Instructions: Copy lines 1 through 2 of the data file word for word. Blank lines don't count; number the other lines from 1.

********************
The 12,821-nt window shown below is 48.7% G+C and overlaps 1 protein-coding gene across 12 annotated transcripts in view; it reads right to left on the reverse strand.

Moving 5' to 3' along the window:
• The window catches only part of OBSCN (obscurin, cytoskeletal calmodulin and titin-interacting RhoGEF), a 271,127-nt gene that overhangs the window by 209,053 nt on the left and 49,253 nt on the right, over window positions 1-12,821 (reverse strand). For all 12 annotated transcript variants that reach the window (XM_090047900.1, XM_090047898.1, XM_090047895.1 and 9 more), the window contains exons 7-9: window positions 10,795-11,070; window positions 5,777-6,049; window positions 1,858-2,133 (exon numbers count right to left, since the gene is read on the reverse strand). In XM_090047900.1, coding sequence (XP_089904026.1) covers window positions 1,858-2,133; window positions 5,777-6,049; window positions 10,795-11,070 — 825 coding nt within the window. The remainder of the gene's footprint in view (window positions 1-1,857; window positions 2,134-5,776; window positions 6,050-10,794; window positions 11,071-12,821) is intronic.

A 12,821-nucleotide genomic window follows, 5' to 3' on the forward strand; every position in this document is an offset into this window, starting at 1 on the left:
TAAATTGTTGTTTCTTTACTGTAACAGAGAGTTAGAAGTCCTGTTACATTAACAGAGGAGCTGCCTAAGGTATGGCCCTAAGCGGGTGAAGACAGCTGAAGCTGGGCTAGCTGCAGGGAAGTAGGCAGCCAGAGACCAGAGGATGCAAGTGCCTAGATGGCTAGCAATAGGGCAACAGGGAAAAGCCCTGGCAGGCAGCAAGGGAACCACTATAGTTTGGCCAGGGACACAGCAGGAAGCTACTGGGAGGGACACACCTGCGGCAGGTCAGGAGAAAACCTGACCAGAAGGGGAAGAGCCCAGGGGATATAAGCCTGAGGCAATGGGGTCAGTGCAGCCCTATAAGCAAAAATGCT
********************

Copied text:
The 12,821-nt window shown below is 48.7% G+C and overlaps 1 protein-coding gene across 12 annotated transcripts in view; it reads right to left on the reverse strand.

Moving 5' to 3' along the window: